First of all, in the original 1812 Grimm version of this tale, the evil Queen is Snow White’s actual mother, not her stepmother. We don’t know, but that makes it a lot more terrifying to us. The Disney version also left out the fact that the Queen sends the huntsman out to bring back Snow White’s liver and lungs, which she then means to eat. And the fact that she’s actually not in a deep sleep when the prince finds her — she’s dead, and he’s carting off her dead body to play with when his servant trips, jostles the coffin, and dislodges the poison apple from SW’s throat.
Most notable, however, is the punishment the Grimms thought up for her. When the queen shows up at Snow White’s wedding, she’s forced to step into iron shoes that had been cooking in the fire, and then dances until she falls down dead.
Hansel and Gretel
The version of the story we know is already pretty gruesome — the evil stepmother abandons the children to die in the forest, they happen upon a cannibalistic witch’s cottage, she fattens them up to eat, they outwit and kill her and escape. The Grimm version is basically the same, but in an early French version, called The Lost Children, the witch is the Devil, and the Devil wants to bleed the children on a sawhorse. Of course, they pretend not to know how to get on, so the Devil has his wife (who tried to help the poor kids earlier in the story) show them. They promptly slit her throat, steal all the Devil’s money, and run off.
Rapunzel, Rapunzel, let down your hair. Well, in the Grimm version, she does, a little too often, to a prince, and winds up pregnant, innocently remarking to her jailer witch that her clothes feel too tight.
The witch, not to have any competition, chops off Rapunzel’s hair and magically transports her far away, where she lives as a beggar with no money, no home, and after a few months, two hungry mouths to feed. As for the prince, the witch lures him up and then pushes him from the window. Some thorn bushes break his fall, but also poke out his eyes. For all this extra bloodshed, however, there’s still a happy ending.
Goldilocks and the Three Bears
In this tale’s earliest known incarnation, there was no Goldilocks — only the three bears and a fox called Scrapefoot, who enters the three bears’ palace, sleeps in their beds and messes around with their salmon of knowledge. In the end, she either gets thrown out of the window or eaten, depending on who’s telling the tale. Interestingly, it has been suggested that the use of the word “vixen” to mean female fox is how we got to Goldilocks, by means of a crafty old woman in the intervening story incarnations.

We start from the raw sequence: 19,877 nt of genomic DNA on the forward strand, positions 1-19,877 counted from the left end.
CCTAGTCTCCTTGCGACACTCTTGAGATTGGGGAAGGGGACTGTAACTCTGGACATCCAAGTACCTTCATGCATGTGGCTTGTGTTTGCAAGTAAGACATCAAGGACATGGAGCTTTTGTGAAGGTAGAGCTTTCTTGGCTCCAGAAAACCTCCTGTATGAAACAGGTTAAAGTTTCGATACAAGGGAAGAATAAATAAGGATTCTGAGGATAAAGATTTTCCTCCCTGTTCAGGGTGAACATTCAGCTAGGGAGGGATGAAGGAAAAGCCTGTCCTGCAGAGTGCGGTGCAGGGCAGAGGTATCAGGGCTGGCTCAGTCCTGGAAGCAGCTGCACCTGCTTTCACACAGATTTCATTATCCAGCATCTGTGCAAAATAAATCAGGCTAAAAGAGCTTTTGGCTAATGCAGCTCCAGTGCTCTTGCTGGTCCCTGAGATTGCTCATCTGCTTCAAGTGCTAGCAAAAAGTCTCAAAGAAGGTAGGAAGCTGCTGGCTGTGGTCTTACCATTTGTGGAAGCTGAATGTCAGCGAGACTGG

The Little Mermaid
We all know the story of the little mermaid: she sells her voice for a pair of legs, flops around for a bit, then wins her prince’s heart, right? Well, not exactly. In Hans Christian Andersen’s original tale, she trades tongue for legs all right, but part of the deal is that every step will be nearly unbearable, like walking on sharp swords, and the day after the prince marries someone else, she’ll die and turn into sea foam.
Hoping to win the prince’s heart, she dances for him, even though it’s agony. He claps along, but eventually decides to marry another. The mermaid’s sisters sell their hair to bring her a dagger and urge her to kill the prince and let his blood drip onto her feet, which will then become fins again. She sneaks up on him, but can’t bring herself to do it. So she dies, and dissolves into foam. Later, Andersen changed the ending, so that the mermaid becomes a “daughter of the air” — if she does good deeds for 300 years, she can get a soul and go to heaven. Many scholars find this rubbish.
The Frog Prince
Traditionally the very first story in the Grimm Brothers’ collection, this story is simple enough: the princess kisses the frog, out of the goodness of her heart, and he turns into a prince. Or, if you’re reading the original version, the frog tricks the resentful princess into making a deal with him, follows her home, keeps pushing himself further and further onto her silken pillow, until finally she hurls him against the wall. Somehow, this action is rewarded by his transformation into a prince, but it’s not even the most violent. In other early versions, she has to cut off his head instead. That’s rather far off from the traditional kiss, don’t you think?
Alexander Skarsgård (via liberatingreality)
I completely agree! I don’t see a big deal with nudity to begin with. It is our natural state. Seeing a nipple or breast isn’t going to make a child want to go bash someone’s brains in. It really is counter-intuitive.